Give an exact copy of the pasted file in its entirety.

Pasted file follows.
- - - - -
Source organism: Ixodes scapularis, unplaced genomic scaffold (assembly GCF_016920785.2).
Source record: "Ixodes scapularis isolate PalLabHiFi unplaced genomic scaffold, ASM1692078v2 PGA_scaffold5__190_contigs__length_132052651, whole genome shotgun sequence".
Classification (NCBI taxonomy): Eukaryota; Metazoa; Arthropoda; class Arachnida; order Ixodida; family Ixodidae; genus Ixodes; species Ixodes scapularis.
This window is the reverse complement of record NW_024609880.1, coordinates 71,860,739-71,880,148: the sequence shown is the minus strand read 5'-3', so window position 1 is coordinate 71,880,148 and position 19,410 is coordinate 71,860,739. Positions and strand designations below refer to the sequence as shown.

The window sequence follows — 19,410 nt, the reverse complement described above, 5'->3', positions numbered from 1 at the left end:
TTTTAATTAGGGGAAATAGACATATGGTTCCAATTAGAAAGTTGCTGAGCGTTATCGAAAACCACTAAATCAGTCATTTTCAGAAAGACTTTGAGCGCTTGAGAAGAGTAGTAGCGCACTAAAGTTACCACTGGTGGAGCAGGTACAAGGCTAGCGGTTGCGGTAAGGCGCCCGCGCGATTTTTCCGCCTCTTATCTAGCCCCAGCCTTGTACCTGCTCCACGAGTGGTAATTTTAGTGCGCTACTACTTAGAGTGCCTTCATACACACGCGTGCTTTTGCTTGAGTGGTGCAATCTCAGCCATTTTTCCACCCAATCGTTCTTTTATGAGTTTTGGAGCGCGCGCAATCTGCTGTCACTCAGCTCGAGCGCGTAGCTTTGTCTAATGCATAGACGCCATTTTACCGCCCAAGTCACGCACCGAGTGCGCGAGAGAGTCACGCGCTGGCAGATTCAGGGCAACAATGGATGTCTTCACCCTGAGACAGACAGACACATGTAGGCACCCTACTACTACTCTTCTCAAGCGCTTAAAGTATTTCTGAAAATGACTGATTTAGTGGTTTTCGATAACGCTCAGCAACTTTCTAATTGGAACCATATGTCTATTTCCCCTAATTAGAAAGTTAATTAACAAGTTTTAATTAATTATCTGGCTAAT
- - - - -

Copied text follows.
Source organism: Ixodes scapularis, unplaced genomic scaffold (assembly GCF_016920785.2).
Source record: "Ixodes scapularis isolate PalLabHiFi unplaced genomic scaffold, ASM1692078v2 PGA_scaffold5__190_contigs__length_132052651, whole genome shotgun sequence".
Classification (NCBI taxonomy): Eukaryota; Metazoa; Arthropoda; class Arachnida; order Ixodida; family Ixodidae; genus Ixodes; species Ixodes scapularis.
This window is the reverse complement of record NW_024609880.1, coordinates 71,860,739-71,880,148: the sequence shown is the minus strand read 5'-3', so window position 1 is coordinate 71,880,148 and position 19,410 is coordinate 71,860,739. Positions and strand designations below refer to the sequence as shown.

The window sequence follows — 19,410 nt, the reverse complement described above, 5'->3', positions numbered from 1 at the left end:
TTTTAATTAGGGGAAATAGACATATGGTTCCAATTAGAAAGTTGCTGAGCGTTATCGAAAACCACTAAATCAGTCATTTTCAGAAAGACTTTGAGCGCTTGAGAAGAGTAGTAGCGCACTAAAGTTACCACTGGTGGAGCAGGTACAAGGCTAGCGGTTGCGGTAAGGCGCCCGCGCGATTTTTCCGCCTCTTATCTAGCCCCAGCCTTGTACCTGCTCCACGAGTGGTAATTTTAGTGCGCTACTACTTAGAGTGCCTTCATACACACGCGTGCTTTTGCTTGAGTGGTGCAATCTCAGCCATTTTTCCACCCAATCGTTCTTTTATGAGTTTTGGAGCGCGCGCAATCTGCTGTCACTCAGCTCGAGCGCGTAGCTTTGTCTAATGCATAGACGCCATTTTACCGCCCAAGTCACGCACCGAGTGCGCGAGAGAGTCACGCGCTGGCAGATTCAGGGCAACAATGGATGTCTTCACCCTGAGACAGACAGACACATGTAGGCACCCTACTACTACTCTTCTCAAGCGCTTAAAGTATTTCTGAAAATGACTGATTTAGTGGTTTTCGATAACGCTCAGCAACTTTCTAATTGGAACCATATGTCTATTTCCCCTAATTAGAAAGTTAATTAACAAGTTTTAATTAATTATCTGGCTAAT